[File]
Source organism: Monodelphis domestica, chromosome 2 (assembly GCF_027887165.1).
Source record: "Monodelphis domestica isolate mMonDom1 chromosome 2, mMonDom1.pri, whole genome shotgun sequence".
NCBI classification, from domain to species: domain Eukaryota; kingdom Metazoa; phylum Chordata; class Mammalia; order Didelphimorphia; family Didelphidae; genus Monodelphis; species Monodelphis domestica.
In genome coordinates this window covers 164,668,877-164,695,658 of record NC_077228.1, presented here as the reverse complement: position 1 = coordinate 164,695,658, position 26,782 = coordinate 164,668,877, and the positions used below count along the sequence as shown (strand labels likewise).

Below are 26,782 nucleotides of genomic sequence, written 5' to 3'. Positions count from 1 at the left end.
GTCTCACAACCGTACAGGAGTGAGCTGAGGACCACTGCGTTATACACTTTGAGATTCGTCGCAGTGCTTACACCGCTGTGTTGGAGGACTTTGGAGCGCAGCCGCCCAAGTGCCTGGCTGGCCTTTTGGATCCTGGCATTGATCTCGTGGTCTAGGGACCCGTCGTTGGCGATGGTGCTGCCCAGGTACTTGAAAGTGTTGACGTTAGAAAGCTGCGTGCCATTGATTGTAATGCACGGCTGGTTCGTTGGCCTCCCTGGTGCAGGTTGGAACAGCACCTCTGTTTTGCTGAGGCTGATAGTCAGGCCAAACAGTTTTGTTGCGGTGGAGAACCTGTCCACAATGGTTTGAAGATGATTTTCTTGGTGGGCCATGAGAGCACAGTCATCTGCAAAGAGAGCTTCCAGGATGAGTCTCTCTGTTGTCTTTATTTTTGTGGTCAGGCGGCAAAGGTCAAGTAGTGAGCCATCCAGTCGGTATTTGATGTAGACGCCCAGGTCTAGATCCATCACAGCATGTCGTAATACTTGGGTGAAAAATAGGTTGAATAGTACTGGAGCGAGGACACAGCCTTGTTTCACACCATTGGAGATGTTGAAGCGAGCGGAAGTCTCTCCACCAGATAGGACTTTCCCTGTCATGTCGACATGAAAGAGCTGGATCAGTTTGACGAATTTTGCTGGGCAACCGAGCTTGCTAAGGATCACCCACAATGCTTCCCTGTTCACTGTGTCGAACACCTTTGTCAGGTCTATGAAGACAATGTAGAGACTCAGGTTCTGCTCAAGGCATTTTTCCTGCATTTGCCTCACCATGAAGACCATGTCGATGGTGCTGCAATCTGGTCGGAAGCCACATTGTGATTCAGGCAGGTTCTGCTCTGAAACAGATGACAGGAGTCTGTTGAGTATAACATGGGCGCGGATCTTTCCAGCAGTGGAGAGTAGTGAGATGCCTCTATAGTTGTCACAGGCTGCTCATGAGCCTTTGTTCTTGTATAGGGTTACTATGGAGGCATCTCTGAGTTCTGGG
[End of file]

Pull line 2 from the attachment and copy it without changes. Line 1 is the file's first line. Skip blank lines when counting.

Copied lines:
Source record: "Monodelphis domestica isolate mMonDom1 chromosome 2, mMonDom1.pri, whole genome shotgun sequence".